The world of Oz was destined to be illuminated by footlights. As a former actor and playwright, L. Frank Baum eagerly sought opportunities to adapt his books for the stage. Just two years after The Wonderful Wizard of Oz was published, The Wizard of Oz, a musical extravaganza based rather loosely on the original novel, premiered in Chicago. The successful production moved to Broadway in 1903, where it was a smash hit starring the vaudeville duo of Fred Stone and David Montgomery as, respectively, the Scarecrow and the Tin Woodman. Although largely forgotten today, the Wizard musical had a huge influence on turn-of-the-century pop culture, having toured the country for multiple seasons after its initial New York run and spawning numerous hit singles. In more recent years, historical interest in the production has been revived; Hungry Tiger Press’s two-CD set collecting original recordings of songs from the show was nominated for a Grammy in 2004.
Given the financial success he achieved with the Wizard of Oz musical, Baum was eager to try for another theatrical hit. He penned a second Oz book, The Marvelous Land of Oz (1904), in large part because of the success of the 1902-03 production; the sequel to Wizard includes numerous elements written with easy translation to the stage in mind, including painfully pun-filled repartee and an army of pretty girls. Unfortunately, the stage adaptation of Land, premiering in Chicago in 1905 as The Woggle-Bug, lasted less than a month before it was exterminated by bad reviews. The Chicago Daily Tribune reviewer wrote that the musical’s book “contains virtually no story whatsoever, and witty lines are almost wholly lacking.”
The sting of The Woggle-Bug’s failure did not prevent Baum from attempting another Oz musical. In 1913 The Tik-Tok Man of Oz, adapted primarily from Ozma of Oz, premiered in Los Angeles to positive reviews. Although the show did not make it to New York, it toured extensively in the West and Midwest, with stops in Chicago and St. Louis, until early 1914. Among the Tik-Tok Man cast members were noted comic actors Charlie Ruggles and Charlotte Greenwood.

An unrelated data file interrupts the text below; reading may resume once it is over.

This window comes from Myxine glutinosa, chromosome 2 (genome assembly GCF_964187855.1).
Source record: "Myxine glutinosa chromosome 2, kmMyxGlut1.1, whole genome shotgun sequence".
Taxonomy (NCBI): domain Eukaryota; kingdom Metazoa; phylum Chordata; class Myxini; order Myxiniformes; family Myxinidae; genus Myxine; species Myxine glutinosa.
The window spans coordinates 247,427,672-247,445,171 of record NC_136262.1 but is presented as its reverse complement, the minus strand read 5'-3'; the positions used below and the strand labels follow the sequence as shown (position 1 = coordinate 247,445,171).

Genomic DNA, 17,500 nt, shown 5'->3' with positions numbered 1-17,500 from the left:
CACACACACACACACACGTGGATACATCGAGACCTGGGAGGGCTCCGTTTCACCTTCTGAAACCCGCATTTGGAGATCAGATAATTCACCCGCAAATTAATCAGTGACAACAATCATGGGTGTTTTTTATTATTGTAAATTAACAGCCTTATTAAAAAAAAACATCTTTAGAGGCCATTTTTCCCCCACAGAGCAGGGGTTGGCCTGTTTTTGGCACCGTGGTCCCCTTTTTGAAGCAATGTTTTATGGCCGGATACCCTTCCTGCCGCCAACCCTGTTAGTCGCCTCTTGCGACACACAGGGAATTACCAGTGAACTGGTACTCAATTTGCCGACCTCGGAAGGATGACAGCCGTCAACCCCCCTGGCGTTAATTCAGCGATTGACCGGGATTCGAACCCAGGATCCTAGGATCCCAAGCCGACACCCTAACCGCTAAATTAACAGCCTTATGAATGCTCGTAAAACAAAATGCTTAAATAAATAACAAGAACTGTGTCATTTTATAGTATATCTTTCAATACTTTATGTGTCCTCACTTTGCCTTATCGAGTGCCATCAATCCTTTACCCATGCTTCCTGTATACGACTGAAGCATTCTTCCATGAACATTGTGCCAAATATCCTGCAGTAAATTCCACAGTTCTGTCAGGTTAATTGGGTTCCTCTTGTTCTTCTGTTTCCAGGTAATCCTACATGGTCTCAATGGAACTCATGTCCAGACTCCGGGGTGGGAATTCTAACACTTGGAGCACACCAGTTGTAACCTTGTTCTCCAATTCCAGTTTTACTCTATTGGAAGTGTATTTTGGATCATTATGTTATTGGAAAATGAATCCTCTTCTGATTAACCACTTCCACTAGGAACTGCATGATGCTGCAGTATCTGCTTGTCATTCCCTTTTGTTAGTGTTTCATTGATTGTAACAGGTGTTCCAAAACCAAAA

In the 1920s Ruth Plumly Thompson, the second Royal Historian of Oz, wrote a musical playlet, A Day in Oz, to help publisher Reilly & Lee promote the Oz series. It was typically performed by local children in department stores and bookshops that sold the Oz books. Thompson also wrote The Magical Land of Oz, a puppet show produced by marionette artist Jean Gros in 1928 and again at the Chicago World’s Fair of 1933. Meanwhile, between 1928 and 1937, Samuel French, Inc. published four plays based on Oz books: The Wizard of Oz (1928), The Land of Oz (1928), The Patchwork Girl of Oz (1930), and Ozma of Oz (1935). The first three plays were labeled “Junior League Plays,” written by Junior League members for children to perform.
The world of Oz finally reappeared on Broadway, seven decades after the smashing success of the long-forgotten 1903 production, in a radically different form. The Wiz, which opened at the Majestic Theatre on January 5, 1975, featured an African-American cast, creative staging, and soulful new songs thoroughly steeped in the Motown era. Starring Stephanie Mills as Dorothy and André De Shields as the Wiz, the production won seven Tony Awards, including Best Musical, and played for four years, providing an early demonstration of the mainstream commercial viability of African-American works on Broadway.
On October 30, 2003, the show that would become the most successful Oz-related stage musical of all time opened on the Great White Way. Wicked, based on the bestselling novel by Gregory Maguire that reimagined the life of the Wicked Witch of the West, starred Idina Menzel as Elphaba, the Wicked Witch of the West, and Kristin Chenoweth as Glinda. The production garnered 10 Tony Award nominations, including Best Musical, and won three: Best Actress in a Musical (Menzel), Best Costume Design, and Best Scenic Design. It continues to play to sold-out houses more than a decade after its premiere, and has been seen in various North American and international productions by some 30 million people worldwide.
The most recent high-profile stage adaptation is Andrew Lloyd Webber’s production of The Wizard of Oz, which opened in London on March 1, 2011. Based on MGM’s The Wizard of Oz and featuring new songs and music by Lloyd Webber alongside the film’s classic tunes, the show played in the West End for a year and a half. A Toronto production closed in August 2013 after an eight-month run, to be followed by a North American tour.
Of course, these are just a few highlights from the infinite number of Oz-related stage productions spanning more than a century. The saga of Oz has been manifested onstage in everything from grade-school plays in rural villages to multimillion-dollar productions in the world’s biggest cities. That happy tradition shows no signs of ending anytime soon.